As the fermentation progresses, the taste becomes more vinegar-like.
Once fermented to your taste, you can do a second ferment (referred to as 2F) without the SCOBY, where you change the flavor by adding fresh fruits, fruit juices, or other ingredients.
Would you make your own kombucha?
Making your own kombucha
It's easy to make your own KT at home, with just a little effort, and a little time commitment.
Your level of commitment depends on:
- How much KT you intend to drink per day/week/month.
- How many people are drinking the KT you make.
- Whether you're using the continuous brew or batch brew method.
- Whether you intend to do a second ferment or not.
- Is round, square, oval, or any shape in between.
- Can be white, brown, pink, cream ... depends on the tea used.
- Can be thin or thick.
- Feels rubbery or slimy.
- Floats or sinks.
- Can sit sideways.
- is beautiful!
What is a SCOBY?
SCOBY is an acronym for Symbiotic Culture of Bacteria and Yeast. Some people call it a mushroom, and some people call it a mother. People also call their SCOBYs George, Annabella, Scooby, Methusula ... yes, we get so attached to them that they have to have names!
The SCOBY is where the action happens. Essentially, the yeast in the SCOBY turns the sugar into alcohol, and the bacteria transform the alcohol into acetic acid. (Yes, if you brew your kombucha for too long, you'll get vinegar!)
The SCOBY is usually white in color, almost rubbery, usually slimy, To the non-kombucha brewer it may even look ugly, but most of us brewers love our SCOBYs and would never call them ugly!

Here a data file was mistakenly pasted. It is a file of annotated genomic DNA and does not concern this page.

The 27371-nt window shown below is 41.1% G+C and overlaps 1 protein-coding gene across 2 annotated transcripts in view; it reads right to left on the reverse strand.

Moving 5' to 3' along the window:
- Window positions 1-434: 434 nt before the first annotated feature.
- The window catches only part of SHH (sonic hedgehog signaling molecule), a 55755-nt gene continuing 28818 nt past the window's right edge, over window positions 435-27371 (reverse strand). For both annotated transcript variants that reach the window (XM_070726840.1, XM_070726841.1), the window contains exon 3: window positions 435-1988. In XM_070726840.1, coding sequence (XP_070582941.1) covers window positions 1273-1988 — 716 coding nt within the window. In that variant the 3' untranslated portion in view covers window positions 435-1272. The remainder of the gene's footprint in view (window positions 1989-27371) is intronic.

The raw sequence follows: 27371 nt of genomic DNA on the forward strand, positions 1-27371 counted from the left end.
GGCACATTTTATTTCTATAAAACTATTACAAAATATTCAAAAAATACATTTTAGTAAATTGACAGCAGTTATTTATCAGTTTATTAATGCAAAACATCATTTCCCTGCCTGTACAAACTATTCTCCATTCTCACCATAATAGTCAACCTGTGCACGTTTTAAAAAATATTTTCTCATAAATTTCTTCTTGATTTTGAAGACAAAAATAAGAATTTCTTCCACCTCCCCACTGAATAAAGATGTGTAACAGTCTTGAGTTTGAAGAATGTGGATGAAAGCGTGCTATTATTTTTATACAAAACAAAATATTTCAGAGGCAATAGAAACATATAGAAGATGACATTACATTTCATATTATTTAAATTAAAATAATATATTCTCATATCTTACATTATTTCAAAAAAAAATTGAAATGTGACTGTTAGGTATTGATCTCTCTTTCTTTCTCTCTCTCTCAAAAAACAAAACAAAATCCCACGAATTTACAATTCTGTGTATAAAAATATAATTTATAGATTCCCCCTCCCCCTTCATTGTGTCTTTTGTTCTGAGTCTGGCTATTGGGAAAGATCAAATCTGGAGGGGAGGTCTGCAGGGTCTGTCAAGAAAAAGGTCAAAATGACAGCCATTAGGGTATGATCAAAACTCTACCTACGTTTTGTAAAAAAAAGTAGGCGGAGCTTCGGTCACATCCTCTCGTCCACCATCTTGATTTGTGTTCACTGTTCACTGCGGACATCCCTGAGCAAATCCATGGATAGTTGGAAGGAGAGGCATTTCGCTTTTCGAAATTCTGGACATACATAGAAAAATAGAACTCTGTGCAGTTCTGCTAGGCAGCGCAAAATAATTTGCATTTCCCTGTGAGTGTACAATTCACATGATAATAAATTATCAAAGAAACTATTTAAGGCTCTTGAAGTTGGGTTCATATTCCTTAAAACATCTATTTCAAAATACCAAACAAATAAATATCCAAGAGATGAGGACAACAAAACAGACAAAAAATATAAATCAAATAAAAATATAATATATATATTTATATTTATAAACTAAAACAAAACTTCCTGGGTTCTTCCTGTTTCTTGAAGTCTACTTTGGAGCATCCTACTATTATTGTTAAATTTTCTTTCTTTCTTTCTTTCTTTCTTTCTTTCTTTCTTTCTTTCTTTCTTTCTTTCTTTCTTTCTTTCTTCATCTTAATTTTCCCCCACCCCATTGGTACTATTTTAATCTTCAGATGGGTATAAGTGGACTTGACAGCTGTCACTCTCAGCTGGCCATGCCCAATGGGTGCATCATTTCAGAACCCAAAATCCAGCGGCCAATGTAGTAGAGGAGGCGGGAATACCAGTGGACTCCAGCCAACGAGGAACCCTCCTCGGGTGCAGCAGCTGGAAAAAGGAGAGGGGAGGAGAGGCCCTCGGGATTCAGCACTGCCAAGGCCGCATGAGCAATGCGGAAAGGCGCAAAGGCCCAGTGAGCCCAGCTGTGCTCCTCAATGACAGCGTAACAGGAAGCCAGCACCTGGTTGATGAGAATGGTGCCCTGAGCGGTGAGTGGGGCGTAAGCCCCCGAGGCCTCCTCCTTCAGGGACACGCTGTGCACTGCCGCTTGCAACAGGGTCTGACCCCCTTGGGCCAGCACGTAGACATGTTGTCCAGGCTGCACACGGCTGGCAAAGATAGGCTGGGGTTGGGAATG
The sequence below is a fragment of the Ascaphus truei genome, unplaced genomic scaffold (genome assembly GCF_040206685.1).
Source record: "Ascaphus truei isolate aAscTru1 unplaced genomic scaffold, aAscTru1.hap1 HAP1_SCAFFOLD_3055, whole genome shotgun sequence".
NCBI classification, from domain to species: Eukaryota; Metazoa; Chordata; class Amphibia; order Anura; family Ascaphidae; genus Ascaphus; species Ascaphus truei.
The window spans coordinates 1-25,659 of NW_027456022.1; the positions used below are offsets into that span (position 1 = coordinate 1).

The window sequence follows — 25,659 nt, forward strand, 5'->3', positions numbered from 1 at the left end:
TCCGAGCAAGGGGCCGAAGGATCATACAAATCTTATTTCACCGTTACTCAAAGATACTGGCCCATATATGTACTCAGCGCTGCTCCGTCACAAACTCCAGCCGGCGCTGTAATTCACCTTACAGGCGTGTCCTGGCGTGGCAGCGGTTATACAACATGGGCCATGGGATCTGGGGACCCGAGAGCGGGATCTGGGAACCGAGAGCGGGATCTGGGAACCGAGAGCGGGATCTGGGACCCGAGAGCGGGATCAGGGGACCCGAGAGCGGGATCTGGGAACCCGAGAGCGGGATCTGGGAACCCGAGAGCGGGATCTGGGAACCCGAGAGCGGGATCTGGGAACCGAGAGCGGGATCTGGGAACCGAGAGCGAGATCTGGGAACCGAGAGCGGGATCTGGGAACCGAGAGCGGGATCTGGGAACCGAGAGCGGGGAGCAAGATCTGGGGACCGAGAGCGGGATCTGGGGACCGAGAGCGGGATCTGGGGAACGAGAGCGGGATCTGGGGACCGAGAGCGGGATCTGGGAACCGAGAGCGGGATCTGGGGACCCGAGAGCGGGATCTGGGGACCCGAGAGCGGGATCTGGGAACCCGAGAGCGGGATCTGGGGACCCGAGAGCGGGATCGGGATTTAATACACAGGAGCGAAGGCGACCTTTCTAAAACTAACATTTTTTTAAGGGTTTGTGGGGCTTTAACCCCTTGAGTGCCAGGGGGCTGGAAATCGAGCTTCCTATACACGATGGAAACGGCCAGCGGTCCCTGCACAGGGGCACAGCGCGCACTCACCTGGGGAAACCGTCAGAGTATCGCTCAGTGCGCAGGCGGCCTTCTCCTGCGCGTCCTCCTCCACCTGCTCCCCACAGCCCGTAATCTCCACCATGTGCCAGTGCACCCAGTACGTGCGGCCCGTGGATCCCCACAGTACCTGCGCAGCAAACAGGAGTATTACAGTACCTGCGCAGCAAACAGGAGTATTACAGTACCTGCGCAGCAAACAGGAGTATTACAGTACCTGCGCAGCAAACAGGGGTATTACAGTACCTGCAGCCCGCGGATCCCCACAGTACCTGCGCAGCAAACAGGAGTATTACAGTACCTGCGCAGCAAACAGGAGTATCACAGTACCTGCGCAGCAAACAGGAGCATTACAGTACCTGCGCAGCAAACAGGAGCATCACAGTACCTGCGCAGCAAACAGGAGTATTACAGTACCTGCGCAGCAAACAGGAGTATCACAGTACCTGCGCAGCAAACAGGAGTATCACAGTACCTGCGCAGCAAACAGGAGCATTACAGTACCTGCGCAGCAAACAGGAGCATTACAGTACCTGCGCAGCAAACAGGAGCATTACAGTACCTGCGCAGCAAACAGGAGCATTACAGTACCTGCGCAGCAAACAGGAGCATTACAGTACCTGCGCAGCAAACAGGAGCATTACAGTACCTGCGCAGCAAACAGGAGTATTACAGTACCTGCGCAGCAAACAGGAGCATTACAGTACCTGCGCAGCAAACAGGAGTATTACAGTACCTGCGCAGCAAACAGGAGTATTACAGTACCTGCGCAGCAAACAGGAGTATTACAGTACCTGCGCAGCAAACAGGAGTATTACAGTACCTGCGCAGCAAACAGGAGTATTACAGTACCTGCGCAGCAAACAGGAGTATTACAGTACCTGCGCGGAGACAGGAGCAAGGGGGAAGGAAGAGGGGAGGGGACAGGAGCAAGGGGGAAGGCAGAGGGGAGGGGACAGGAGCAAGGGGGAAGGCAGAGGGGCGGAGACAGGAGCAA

SCOBYs reproduce. Every time you start a new batch of KT, you use a SCOBY (which now becomes the mother), and this will produce a baby. The mother may sit just under the surface of the brew, or it may sink to the bottom. It may just "hang" sideways. It's all good. The baby will form on the surface of the KT. More on that later ...
Where do I get a SCOBY?
Because each batch of kombucha that is made forms a new baby SCOBY, they are not hard to find! If you have a friend who brews kombucha, they will more than likely be happy to give you one. You can often find them on Craigslist, or you could ask for a source at your local health food store.
People also sell SCOBYs on sites such as eBay and Amazon. There are groups of kombucha enthusiasts in various forums all over the internet, and most are willing so share their extras for the cost of postage.